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Case IH and the Wounded Warrior

Case IH Pro Demo Team members pose with Josh Lydell, who is walking across the country to raise money and awareness to support injured service members.
Case IH Pro Demo Team members pose with Josh Lydell, who is walking across the country to raise money and awareness to support injured service members.

For the past couple of years, the Case IH Pro Demo Team travels during the summer and fall supporting Case IH dealers and customers as they demonstrate the productivity and value of the Axial-Flow combine and headers. Although the primary purpose of this small group of specialists is to support Case IH dealers, like the ProHarvest Support Team, they are never too busy to help or bring awareness to those in need.

Earlier this month in Vernon, Texas, the Pro Demo Team, including Dan Renaud, Case IH Combine Specialist, met a young man who also is supporting a group: Josh Lydell, who is crossing the U.S. by foot to raise money for the Wounded Warrior Project.

Lydell began his 2,800-mile trek on March 3 from Charleston, S.C. His mission is to raise awareness and funds for the nonprofit group that honors and empowers U.S. service members who have suffered an injury while serving our country. During the six- to eight-month journey, Lydell hopes to raise $1,000,000 for the organization, which provides programs and services to injured service members and their families.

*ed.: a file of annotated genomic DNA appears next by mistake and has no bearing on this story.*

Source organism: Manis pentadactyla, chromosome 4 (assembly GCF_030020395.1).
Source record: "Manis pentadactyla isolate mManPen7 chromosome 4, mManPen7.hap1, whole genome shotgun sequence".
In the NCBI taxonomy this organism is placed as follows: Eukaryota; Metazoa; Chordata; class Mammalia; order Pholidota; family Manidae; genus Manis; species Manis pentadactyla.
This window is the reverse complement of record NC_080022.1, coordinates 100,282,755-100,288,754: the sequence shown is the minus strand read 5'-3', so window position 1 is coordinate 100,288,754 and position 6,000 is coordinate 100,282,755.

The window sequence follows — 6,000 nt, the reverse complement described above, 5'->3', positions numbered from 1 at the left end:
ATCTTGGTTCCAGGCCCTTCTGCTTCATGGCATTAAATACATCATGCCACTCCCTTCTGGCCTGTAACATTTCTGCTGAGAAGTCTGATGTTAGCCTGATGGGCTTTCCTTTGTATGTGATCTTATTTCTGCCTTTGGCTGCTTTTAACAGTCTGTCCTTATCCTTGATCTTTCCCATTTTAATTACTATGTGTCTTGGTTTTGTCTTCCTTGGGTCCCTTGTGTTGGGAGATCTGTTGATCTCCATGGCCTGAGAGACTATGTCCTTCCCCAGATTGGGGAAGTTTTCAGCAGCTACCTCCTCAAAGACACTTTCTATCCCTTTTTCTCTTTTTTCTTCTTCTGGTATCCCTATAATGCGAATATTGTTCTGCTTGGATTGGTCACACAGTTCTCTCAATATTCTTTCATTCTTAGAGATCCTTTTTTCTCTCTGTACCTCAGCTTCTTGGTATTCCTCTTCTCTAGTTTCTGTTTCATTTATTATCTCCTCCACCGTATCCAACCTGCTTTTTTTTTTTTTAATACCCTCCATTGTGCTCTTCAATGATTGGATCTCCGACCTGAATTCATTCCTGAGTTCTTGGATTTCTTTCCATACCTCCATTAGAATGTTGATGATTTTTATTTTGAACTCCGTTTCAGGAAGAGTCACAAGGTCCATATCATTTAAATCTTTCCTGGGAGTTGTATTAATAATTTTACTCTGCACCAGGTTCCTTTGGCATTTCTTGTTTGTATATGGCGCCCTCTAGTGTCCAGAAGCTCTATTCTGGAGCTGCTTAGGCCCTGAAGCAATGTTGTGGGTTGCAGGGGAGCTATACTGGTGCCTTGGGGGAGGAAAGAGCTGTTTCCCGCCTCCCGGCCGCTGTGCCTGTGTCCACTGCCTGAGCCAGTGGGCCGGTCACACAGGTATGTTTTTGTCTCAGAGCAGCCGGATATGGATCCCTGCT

“Case IH helps farmers to Be Ready for whatever the future brings, and once we heard Josh’s story, it was clear that the Wounded Warrior Project helps injured service members and their families to be ready for the future, whatever it may hold,” says Renaud.

For nearly 30 years, Case IH as supported the wheat harvest with its ProHarvest Support Program by dispatching two fleets of service trucks, backed by seasoned pros and stocked with thousands of Case IH parts, to support custom harvesters’ and their unique equipment needs on the spot. These experts are very busy throughout the summer as they travel from the Texas/Oklahoma border up through the northern plains states all the way to the Canadian border.

“They can support dealers with operational instruction, technical advice, and in some cases, hands-on wrenching,” says Renaud.

You can track Lydell’s progress online as he makes his way to San Francisco, or donate to the Wounded Warrior Project.

 

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